“Since 1999, we’ve been sponsored by Jordan, and that’s a big selling point for the kids that are into the gear and Jordan Brand,” says Strickland.

During his first season as Jefferson’s head coach, just before taking on Seattle’s Kentwood High School in 2010, Strickland got a sense of how much joy and pride the sneakers could bring his players as they were each surprised with custom pairs of Jordan Icons before their nationally televised ESPN2 game tipped off. “It wasn’t a retro, but it was still a patent leather blue shoe and the kids were very excited about it,” remembers Strickland. “It was nice to see an All-American like Terrence Jones get so excited about a team shoe.”

Jones put up a versatile statline that night (20 points, 4 rebounds, 4 assists and 4 steals) and the Demos returned to Portland in their rare PEs and Jordan tracksuits with a three-point win to add to their eventual championship season.

Collegiately, Portland residents typically support Corvallis-based Oregon State or the U of Oregon, which is located in Nike-loving Eugene.


The city’s hoopers are at the unfortunate mercy of rain, which falls throughout the year, leaving the summer months of June, July and August as the best time to try and get consistent outdoor runs in. Even then, the weekend can still be rained out at a moment’s notice.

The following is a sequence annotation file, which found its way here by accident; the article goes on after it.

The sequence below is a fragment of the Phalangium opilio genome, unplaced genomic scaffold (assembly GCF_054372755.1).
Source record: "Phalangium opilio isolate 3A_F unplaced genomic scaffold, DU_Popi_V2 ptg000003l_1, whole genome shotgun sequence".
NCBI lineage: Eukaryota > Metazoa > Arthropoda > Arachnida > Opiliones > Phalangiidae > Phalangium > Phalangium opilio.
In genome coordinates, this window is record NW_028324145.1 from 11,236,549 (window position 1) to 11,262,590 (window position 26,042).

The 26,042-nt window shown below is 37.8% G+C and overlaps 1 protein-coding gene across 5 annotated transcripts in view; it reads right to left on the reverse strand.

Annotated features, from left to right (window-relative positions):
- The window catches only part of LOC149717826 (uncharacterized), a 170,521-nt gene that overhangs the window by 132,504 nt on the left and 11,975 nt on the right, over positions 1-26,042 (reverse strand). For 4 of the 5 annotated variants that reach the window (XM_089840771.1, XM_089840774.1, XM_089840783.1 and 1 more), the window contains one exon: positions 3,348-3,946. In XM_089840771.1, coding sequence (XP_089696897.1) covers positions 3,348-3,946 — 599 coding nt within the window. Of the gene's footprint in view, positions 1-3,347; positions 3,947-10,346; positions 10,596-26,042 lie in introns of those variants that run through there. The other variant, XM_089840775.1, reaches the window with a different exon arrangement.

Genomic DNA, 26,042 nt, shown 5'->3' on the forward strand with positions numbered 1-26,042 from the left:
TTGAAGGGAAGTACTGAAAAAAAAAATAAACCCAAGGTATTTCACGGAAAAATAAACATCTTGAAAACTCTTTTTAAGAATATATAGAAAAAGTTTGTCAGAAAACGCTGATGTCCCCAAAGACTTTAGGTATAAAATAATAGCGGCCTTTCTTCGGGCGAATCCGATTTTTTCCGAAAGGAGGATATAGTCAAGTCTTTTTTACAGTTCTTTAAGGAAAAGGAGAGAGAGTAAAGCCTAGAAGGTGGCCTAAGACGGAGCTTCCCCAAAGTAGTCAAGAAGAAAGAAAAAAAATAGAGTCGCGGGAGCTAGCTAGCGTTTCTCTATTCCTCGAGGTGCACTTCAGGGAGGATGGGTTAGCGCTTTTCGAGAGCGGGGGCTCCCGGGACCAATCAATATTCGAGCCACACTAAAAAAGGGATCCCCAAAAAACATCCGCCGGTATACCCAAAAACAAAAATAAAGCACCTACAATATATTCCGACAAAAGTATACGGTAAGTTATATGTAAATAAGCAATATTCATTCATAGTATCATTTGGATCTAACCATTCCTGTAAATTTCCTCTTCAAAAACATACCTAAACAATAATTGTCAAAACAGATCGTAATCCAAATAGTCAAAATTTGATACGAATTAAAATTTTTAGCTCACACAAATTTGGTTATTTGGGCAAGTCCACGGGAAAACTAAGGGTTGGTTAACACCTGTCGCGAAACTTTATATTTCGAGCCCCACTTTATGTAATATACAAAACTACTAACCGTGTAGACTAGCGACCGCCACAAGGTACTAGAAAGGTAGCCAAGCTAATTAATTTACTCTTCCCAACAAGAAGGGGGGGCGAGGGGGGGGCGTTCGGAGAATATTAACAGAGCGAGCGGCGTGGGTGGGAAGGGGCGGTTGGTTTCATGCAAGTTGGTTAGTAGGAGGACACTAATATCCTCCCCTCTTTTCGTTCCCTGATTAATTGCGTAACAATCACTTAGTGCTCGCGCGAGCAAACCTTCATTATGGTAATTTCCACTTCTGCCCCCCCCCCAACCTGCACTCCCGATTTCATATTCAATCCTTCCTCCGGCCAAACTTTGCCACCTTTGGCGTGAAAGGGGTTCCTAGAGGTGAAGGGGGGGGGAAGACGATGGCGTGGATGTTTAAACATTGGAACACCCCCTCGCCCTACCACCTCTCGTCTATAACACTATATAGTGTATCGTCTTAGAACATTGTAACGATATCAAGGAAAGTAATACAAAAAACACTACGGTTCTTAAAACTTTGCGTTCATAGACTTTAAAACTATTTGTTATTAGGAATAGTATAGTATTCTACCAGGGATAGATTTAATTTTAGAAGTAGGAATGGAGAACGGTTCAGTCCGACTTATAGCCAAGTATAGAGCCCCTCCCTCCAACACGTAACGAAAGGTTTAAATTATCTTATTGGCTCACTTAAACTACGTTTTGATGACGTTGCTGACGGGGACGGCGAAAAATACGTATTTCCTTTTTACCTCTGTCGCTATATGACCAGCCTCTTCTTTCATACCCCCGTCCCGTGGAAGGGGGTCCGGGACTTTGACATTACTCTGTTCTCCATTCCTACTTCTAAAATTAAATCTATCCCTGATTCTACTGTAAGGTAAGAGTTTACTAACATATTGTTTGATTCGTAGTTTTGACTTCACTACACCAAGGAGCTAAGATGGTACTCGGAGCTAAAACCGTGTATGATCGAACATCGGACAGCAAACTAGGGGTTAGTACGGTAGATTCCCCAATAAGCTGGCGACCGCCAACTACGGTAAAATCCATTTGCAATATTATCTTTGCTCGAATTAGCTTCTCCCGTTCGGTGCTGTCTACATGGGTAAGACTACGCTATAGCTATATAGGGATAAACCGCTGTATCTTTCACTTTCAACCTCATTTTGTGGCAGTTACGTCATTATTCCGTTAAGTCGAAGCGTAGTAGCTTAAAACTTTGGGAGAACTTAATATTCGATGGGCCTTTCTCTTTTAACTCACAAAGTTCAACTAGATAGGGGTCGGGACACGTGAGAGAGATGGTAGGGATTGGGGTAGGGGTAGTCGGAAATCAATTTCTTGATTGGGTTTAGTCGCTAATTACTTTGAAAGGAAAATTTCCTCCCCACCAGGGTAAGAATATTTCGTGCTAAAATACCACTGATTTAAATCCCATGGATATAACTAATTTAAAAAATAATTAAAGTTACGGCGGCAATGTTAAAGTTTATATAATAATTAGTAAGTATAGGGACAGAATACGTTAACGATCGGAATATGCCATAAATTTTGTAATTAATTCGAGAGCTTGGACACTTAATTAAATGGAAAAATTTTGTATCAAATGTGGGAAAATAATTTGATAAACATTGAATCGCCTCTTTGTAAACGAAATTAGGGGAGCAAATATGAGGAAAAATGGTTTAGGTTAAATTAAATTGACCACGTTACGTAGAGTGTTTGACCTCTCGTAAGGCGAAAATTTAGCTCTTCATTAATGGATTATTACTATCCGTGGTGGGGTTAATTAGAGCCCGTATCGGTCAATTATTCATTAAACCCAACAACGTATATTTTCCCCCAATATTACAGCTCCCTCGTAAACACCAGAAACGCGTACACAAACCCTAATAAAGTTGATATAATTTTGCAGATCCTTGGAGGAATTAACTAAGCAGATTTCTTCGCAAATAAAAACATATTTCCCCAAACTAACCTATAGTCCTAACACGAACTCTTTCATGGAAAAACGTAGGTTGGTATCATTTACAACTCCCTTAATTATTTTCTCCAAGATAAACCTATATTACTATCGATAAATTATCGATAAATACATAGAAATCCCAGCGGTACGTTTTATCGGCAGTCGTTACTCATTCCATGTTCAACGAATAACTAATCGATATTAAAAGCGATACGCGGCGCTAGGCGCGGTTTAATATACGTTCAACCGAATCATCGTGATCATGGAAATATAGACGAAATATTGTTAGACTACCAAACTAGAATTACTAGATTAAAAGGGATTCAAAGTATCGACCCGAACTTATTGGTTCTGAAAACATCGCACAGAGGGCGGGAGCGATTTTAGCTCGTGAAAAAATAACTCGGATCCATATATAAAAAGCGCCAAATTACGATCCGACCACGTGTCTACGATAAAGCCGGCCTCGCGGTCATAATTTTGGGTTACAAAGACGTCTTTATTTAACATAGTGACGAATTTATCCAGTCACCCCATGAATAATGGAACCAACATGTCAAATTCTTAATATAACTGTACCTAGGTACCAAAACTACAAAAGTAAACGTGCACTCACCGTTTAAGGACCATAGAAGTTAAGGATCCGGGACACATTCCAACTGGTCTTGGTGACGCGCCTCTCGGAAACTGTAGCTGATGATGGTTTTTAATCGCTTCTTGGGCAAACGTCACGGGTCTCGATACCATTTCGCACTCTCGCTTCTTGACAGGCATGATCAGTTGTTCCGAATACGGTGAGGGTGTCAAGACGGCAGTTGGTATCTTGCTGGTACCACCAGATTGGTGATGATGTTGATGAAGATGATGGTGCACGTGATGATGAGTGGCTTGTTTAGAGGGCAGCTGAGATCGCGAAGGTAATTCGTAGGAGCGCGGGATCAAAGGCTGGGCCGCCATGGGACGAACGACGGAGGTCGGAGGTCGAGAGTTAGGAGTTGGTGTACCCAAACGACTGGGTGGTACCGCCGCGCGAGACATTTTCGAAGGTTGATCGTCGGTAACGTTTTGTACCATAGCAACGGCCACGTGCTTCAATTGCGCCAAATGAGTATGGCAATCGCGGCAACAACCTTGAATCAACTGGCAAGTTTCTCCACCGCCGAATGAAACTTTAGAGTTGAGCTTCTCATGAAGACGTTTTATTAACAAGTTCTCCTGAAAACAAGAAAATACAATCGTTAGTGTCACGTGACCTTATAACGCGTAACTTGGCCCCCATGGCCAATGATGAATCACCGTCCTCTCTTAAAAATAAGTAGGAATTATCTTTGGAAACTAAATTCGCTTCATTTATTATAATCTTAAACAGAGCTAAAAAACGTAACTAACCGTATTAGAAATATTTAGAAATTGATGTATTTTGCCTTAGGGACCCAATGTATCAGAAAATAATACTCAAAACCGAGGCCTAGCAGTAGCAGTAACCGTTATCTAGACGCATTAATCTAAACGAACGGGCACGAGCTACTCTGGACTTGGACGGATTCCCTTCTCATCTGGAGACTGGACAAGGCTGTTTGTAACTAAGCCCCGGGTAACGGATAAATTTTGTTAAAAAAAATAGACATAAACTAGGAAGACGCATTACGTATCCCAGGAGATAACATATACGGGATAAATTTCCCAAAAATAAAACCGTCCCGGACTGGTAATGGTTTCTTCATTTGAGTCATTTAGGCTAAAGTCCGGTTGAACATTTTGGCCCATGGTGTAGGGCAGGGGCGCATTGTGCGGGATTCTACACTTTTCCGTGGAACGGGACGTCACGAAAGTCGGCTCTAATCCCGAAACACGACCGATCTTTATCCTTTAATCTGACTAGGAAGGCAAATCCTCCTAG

Wallace Park holds down games in the Northwest on weekends, and both Irving Park and Woodlawn Park in the Northeast historically have served as proving grounds for the area’s best. Around town, the games have come and gone over the years, with the city’s best young players opting for gyms and the AAU circuit instead.

“Irvington Park was definitely a hotbed for the talent back in the day, and playing at the parks, that’s where you learn to get an edge in playing basketball. You learn how to be competitive at the parks,” says Strickland. “If you can shoot at the parks, then you’re going to be shooting a high percentage in the gym. That’s a lost art these days with the kids not really playing at the parks anymore, though.”

As you can imagine, that shift from outdoor to indoor in the last decade has led to a huge rise in runs held at the more polished 24 Hour Fitness and LA Fitness gyms all over town instead. Plus, who wants to scuff up their limited-edition sneaks on the blacktop?


Besides the slept-on hoops scene, the Portland community has received an influx of industry talent in recent years who hold down a vast array of skill sets, creating a vibe and energy that’s largely driven by people working at each of the footwear brands. As additional brands enter the scene, the increased competition and depth of the workforce around town only continues to grow the industry.

“You may not find the culture and fashion that you’ll see in New York, L.A., Paris or Milan, but in many cases, we’re not chasing trends, we’re looking to create them,” Dolce says. “It’s about leading the industry and trying to define the next innovations for both sport and life, and Portland is at the heart of influencing that.”